• Related Content (via taxonomy):  You’re looking at an article we’ve tagged “Agile” – we’ll show you other articles tagged “Agile.”
  • Recommended Content (via ontology):  You’re looking at an article we’ve tagged “Agile” – we’ll connect you with subject matter experts who have recently spoken at Agile conferences or published blogs and whitepapers which included the keyword Agile.

Note that in the second example, the conferences, blogs, and whitepapers don’t have to be tagged Agile for the system to find and recommend them. We can use some sophisticated tools to analyze the text and find the keyword Agile for you. Using an ontology, the system is able to infer relationships.

An ontology also allows you to build some cutting edge search results which display previously undiscoverable relationships. Google uses an ontology to display results in a knowledge panel like the image at right for the band U2.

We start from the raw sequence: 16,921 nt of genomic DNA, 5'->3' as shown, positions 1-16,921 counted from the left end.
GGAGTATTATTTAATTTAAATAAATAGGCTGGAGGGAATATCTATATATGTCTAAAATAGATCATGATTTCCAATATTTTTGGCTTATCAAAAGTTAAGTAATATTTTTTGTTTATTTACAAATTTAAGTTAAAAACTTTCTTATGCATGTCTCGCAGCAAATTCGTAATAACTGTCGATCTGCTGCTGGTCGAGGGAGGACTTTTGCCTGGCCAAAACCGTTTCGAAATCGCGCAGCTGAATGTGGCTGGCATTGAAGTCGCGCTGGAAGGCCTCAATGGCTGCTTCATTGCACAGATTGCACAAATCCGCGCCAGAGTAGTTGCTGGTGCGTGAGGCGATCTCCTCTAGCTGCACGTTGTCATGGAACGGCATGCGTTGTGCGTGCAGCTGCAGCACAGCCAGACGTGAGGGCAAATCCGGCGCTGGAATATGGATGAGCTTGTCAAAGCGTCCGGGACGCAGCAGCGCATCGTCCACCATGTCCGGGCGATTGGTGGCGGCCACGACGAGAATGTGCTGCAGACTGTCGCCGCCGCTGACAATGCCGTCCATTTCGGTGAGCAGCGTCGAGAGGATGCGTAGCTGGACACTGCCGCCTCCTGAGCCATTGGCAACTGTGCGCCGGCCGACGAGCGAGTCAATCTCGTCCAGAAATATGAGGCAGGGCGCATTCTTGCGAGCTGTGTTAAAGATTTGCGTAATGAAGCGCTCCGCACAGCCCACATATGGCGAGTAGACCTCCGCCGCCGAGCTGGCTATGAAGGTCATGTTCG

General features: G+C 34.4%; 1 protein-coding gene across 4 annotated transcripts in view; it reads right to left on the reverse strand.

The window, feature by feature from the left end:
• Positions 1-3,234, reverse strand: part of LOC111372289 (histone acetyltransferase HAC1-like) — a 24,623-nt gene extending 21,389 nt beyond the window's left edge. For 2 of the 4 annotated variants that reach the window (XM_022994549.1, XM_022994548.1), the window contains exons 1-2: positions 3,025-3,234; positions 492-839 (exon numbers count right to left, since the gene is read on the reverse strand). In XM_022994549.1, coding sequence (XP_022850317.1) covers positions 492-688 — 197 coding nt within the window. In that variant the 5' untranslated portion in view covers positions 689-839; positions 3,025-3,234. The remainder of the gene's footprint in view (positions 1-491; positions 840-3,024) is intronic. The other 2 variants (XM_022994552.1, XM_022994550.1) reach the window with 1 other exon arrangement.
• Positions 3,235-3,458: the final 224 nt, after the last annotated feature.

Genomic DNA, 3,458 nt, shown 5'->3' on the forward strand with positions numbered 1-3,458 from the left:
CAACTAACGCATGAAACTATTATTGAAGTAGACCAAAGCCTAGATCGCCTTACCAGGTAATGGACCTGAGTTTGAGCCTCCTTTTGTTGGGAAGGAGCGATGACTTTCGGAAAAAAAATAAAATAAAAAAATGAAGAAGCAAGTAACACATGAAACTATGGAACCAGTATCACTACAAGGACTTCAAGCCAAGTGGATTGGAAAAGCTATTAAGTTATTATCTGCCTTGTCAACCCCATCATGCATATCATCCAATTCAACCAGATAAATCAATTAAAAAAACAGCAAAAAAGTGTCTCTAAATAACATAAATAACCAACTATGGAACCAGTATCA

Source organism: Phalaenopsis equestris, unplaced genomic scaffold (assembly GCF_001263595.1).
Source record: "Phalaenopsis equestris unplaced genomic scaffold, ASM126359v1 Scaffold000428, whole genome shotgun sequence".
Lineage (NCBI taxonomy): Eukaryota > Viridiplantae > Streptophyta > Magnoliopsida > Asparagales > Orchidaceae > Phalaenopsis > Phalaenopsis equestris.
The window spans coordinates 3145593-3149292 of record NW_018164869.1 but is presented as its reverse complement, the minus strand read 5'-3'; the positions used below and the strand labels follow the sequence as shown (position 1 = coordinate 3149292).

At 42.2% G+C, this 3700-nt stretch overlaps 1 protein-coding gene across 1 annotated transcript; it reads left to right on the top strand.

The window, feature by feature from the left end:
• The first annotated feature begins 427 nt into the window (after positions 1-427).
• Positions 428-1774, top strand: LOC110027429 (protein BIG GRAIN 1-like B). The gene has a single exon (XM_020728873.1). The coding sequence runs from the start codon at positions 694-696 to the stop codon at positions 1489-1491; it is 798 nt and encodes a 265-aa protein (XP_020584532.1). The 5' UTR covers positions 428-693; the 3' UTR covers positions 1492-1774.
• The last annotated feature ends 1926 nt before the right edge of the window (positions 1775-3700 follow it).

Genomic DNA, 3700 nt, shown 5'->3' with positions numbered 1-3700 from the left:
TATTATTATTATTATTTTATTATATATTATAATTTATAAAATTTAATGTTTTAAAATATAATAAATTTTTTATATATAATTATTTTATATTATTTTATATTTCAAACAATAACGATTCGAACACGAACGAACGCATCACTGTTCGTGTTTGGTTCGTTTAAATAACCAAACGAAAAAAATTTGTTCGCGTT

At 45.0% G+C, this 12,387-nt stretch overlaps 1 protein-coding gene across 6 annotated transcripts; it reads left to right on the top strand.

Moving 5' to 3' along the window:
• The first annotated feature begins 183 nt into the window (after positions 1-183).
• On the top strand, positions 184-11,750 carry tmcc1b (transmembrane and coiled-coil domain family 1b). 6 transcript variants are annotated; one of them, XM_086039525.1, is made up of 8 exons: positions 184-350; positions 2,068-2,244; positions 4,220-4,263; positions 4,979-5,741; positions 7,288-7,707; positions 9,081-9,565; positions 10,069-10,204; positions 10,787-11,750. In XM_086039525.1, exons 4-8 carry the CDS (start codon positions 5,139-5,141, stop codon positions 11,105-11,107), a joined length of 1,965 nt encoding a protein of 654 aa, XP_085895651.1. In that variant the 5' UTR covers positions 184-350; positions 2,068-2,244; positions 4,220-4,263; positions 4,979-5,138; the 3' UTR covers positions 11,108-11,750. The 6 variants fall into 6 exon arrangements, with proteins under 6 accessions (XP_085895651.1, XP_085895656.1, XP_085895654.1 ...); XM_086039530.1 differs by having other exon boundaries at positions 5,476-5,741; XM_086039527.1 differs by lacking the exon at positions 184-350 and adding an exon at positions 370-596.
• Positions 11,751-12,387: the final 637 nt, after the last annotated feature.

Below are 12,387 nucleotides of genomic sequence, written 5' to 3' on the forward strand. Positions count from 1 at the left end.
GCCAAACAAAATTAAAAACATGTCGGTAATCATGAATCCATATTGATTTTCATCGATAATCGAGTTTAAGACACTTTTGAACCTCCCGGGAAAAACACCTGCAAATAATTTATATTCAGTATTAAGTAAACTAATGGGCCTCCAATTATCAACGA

What’s the best system?

There are a lot of factors to consider when choosing the best Knowledge Organization System to meet your organization’s findability challenges. And, to complicate matters further, you may actually need more than one of these systems. There are some kinds of information which are captured adequately in a list, but there are instances where you need a bit more structure. If you need help optimizing findability, contact EK.

Rebecca Wyatt Rebecca Wyatt Skilled trainer, content strategist, and project manager who is focused on empowering teams and maximizing learning. Rebecca is a self-described "learning addict" who is at her best collaborating with and inspiring teams to greater success. More from Rebecca Wyatt »